Throwing lit cigarettes from a moving car can get you up to six years in prison

Throwing lit cigarettes from a moving car can get you up to six years in prison. image: wikimedia

THE GUARDIA CIVIL has warned drivers that anybody spotted throwing a lit cigarette out of their moving vehicle could end up with a six-year prison sentence

This Summer has seen some terrible fires across the country, where it seems hardly a day goes by without another one being reported, such as the massive blaze in Navalacruz in Avila – which has already been recorded as the worst-ever in Castilla y Leon, and reportedly the third or fourth-worst in Spanish history – or the one in the Canarian town of El Paso, on the island of La Palma.

As a result, the Guardia Civil has taken to its social networks to remind the public of the importance of not throwing rubbish from the car window – even when parked up – especially glass bottles, or cigarette ends, which can act as the perfect incendiary device to start a large fire.

Smoking behind the wheel of a vehicle is not prohibited, but, discarding a lit cigarette end is, and according to data from the Ministry of the Environment, 3 per cent of fires originate from abandoned cigarette butts thrown from vehicles, which might seem a small percentage, but when you consider the damage a big fire can do, then you should really refrain from doing such a thing, because the fine, if caught, is €200, and four points off your licence.

That fine is only if you are seen throwing the cigarette end, but, should your action result in the starting of a fire, then, as the force says in its tweet, “If there is a forest fire, and we catch you, up to 6 years in jail”.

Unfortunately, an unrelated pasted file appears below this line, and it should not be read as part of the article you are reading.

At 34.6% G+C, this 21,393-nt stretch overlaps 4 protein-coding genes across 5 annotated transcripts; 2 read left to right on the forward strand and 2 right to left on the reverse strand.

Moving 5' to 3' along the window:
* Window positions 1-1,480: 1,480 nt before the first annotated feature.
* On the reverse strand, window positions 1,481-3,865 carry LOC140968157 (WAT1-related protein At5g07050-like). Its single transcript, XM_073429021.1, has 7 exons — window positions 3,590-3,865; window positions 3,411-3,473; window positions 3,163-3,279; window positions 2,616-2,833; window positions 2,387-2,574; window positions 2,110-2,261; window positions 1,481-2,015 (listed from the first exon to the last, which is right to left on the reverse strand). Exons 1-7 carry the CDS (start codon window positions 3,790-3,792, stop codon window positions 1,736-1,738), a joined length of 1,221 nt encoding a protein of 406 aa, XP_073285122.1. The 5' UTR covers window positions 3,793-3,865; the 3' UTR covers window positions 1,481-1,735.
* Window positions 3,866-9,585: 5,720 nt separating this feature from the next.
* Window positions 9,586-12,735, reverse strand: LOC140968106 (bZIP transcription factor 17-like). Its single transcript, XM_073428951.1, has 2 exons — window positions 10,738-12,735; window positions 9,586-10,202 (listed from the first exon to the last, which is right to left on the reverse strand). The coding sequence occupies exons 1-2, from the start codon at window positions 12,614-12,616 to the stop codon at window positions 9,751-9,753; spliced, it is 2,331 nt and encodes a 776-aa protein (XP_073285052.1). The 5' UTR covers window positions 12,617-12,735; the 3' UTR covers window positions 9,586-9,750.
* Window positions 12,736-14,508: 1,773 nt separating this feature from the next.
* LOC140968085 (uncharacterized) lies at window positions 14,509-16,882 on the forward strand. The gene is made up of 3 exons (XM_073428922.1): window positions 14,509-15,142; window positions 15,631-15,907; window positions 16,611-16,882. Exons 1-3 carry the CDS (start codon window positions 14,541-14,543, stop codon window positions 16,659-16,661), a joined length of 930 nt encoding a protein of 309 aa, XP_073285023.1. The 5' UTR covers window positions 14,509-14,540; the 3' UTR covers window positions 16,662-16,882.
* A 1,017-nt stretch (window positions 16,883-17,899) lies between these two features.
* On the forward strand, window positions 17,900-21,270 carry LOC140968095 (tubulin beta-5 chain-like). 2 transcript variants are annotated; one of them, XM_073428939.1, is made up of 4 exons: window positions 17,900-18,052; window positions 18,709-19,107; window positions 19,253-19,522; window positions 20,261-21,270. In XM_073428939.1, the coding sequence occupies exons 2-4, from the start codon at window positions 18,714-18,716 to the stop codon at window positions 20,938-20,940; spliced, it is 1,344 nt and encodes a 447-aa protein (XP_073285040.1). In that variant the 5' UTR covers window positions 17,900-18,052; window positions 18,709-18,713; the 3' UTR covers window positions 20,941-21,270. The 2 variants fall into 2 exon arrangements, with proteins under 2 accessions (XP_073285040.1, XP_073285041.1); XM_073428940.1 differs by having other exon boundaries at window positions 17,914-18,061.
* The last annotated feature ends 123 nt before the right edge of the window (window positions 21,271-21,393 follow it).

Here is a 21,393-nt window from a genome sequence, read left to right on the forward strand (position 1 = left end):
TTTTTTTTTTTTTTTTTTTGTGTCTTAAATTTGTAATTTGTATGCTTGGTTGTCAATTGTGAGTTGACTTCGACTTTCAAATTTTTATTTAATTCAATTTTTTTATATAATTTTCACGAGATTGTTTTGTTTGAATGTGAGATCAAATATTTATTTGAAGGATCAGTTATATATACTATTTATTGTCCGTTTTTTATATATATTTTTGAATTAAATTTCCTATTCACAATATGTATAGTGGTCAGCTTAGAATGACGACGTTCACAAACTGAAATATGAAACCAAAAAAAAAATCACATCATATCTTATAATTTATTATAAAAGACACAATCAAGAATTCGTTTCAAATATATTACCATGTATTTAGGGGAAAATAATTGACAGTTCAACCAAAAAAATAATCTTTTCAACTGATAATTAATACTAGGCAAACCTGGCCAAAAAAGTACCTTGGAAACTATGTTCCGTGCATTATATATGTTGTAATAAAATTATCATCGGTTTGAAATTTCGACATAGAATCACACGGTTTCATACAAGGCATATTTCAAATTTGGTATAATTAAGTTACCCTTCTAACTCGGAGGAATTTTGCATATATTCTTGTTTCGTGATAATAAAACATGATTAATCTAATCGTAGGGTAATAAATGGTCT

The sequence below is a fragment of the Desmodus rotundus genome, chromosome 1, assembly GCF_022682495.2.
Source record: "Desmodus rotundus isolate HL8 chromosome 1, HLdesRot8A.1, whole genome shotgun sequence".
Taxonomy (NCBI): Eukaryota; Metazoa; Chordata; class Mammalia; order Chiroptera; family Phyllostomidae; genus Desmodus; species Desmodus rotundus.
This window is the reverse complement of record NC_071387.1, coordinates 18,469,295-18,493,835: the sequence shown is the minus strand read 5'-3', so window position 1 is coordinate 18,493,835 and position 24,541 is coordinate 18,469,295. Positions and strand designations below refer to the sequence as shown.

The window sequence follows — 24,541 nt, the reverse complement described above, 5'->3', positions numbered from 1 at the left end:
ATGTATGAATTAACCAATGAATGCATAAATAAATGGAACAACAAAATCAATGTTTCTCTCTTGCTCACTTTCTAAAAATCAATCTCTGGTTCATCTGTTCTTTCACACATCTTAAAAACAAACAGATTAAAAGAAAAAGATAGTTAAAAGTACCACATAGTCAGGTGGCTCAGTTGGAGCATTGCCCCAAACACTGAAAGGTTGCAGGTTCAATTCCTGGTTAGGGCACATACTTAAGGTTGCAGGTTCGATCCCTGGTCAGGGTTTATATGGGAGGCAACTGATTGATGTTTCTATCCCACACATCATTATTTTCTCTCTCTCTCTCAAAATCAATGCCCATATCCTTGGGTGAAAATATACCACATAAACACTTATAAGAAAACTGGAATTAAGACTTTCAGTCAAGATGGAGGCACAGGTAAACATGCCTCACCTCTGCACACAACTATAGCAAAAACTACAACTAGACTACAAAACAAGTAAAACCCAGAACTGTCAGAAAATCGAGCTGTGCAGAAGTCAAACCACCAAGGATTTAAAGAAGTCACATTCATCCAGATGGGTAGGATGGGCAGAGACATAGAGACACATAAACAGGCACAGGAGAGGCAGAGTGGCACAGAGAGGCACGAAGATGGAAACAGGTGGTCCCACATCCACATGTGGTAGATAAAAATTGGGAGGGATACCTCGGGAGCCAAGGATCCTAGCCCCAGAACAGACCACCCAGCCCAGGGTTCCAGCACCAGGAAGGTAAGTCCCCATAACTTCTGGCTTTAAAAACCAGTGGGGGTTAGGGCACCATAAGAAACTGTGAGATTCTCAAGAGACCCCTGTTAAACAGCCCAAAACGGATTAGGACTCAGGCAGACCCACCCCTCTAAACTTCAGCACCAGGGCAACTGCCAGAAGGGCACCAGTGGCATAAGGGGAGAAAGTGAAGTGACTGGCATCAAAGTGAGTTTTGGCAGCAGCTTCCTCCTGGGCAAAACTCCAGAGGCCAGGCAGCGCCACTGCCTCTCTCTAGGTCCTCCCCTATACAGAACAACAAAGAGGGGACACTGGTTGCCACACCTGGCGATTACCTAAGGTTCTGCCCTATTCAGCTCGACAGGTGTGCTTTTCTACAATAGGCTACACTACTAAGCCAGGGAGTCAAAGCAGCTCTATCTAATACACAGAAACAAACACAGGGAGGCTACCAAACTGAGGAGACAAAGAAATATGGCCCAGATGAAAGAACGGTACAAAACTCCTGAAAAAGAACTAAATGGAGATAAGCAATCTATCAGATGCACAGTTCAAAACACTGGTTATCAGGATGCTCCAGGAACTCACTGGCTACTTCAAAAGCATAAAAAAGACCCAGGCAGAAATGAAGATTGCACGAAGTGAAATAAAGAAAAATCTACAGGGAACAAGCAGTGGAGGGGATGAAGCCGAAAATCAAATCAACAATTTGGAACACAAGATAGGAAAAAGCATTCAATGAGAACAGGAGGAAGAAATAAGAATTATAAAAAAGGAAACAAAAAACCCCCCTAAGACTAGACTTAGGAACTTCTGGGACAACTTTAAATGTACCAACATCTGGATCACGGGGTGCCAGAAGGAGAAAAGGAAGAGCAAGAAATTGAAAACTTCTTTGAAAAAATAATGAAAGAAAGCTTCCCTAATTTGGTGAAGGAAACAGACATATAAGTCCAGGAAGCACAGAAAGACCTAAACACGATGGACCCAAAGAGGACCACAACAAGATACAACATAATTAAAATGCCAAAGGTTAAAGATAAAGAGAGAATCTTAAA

As the General Directorate of Traffic (DGT) explains through its website, beyond the danger smoking can cause to forestry, smoking at the wheel also poses a risk both to the driver himself and to the rest of the people in that car, because it takes on average, 4.1 seconds to light a cigarette, and if you are driving at 100kph, you will travel 113 metres without paying full attention to the road.

According to Dr Jose Luis Diaz Maroto, the coordinator of the smoking workgroup of the Spanish Society of Primary Care Physicians (Semergen), smoking it requires between three or four minutes, which means spending six kilometres with only one hand placed on the steering wheel.


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Written by

Chris King

Originally from Wales, Chris spent years on the Costa del Sol before moving to the Algarve where he is a web reporter for The Euro Weekly News covering international and Spanish national news. Got a news story you want to share? Then get in touch at [email protected]


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